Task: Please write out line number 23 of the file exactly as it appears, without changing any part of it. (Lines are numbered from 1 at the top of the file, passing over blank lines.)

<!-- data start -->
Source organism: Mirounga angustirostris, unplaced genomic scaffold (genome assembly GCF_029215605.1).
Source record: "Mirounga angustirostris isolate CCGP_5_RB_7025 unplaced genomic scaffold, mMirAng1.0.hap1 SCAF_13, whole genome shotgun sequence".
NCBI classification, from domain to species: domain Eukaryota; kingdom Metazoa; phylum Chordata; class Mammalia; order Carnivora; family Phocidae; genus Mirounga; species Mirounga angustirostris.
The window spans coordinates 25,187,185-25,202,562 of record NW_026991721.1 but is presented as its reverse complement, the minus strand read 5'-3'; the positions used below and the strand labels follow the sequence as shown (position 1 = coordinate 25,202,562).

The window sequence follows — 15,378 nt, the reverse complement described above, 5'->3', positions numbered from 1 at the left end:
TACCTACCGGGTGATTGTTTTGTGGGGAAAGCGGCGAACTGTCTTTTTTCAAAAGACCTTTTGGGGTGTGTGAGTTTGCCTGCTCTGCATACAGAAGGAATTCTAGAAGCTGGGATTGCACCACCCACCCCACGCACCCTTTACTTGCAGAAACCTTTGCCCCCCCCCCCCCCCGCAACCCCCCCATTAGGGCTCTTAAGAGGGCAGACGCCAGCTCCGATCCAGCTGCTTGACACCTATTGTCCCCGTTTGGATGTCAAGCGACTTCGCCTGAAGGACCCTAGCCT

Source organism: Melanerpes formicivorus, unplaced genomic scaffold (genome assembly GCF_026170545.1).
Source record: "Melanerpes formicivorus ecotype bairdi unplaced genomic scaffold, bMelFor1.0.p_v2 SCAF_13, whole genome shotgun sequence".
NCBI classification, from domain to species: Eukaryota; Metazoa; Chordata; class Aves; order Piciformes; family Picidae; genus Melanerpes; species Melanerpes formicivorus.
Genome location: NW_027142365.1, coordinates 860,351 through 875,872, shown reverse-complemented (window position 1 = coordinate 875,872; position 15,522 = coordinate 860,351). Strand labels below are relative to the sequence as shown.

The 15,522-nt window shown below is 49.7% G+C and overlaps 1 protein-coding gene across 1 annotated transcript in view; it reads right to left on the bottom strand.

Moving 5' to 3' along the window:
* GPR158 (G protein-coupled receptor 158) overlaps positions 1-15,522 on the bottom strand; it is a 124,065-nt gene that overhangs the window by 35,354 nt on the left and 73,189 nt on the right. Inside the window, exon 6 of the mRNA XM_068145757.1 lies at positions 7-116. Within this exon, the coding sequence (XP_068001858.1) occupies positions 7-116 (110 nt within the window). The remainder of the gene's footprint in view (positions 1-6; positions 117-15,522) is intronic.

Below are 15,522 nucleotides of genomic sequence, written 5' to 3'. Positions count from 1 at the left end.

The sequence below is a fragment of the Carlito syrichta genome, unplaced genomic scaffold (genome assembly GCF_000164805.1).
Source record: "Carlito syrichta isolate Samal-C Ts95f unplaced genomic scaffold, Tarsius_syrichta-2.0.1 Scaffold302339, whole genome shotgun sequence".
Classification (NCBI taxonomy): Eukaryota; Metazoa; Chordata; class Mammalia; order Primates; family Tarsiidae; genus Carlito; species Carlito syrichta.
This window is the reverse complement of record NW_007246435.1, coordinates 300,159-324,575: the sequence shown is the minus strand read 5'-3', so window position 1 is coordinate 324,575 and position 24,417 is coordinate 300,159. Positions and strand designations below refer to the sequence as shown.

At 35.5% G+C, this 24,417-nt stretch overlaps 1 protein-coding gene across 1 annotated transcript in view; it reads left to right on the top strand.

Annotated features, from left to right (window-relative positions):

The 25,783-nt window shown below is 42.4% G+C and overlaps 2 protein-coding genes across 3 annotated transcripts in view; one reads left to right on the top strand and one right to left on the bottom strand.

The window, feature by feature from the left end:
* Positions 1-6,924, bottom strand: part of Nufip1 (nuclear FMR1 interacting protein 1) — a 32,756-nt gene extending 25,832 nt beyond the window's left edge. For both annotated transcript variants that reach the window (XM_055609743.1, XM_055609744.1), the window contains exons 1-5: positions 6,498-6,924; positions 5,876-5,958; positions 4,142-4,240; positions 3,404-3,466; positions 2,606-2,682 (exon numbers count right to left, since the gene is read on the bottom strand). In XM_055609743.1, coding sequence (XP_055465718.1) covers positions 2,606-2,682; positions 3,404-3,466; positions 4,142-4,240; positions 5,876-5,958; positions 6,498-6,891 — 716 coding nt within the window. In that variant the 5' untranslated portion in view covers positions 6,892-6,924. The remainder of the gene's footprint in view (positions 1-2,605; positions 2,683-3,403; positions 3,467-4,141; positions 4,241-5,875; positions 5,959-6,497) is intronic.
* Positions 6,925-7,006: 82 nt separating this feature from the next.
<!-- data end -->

* Positions 1-6,924, bottom strand: part of Nufip1 (nuclear FMR1 interacting protein 1) — a 32,756-nt gene extending 25,832 nt beyond the window's left edge. For both annotated transcript variants that reach the window (XM_055609743.1, XM_055609744.1), the window contains exons 1-5: positions 6,498-6,924; positions 5,876-5,958; positions 4,142-4,240; positions 3,404-3,466; positions 2,606-2,682 (exon numbers count right to left, since the gene is read on the bottom strand). In XM_055609743.1, coding sequence (XP_055465718.1) covers positions 2,606-2,682; positions 3,404-3,466; positions 4,142-4,240; positions 5,876-5,958; positions 6,498-6,891 — 716 coding nt within the window. In that variant the 5' untranslated portion in view covers positions 6,892-6,924. The remainder of the gene's footprint in view (positions 1-2,605; positions 2,683-3,403; positions 3,467-4,141; positions 4,241-5,875; positions 5,959-6,497) is intronic.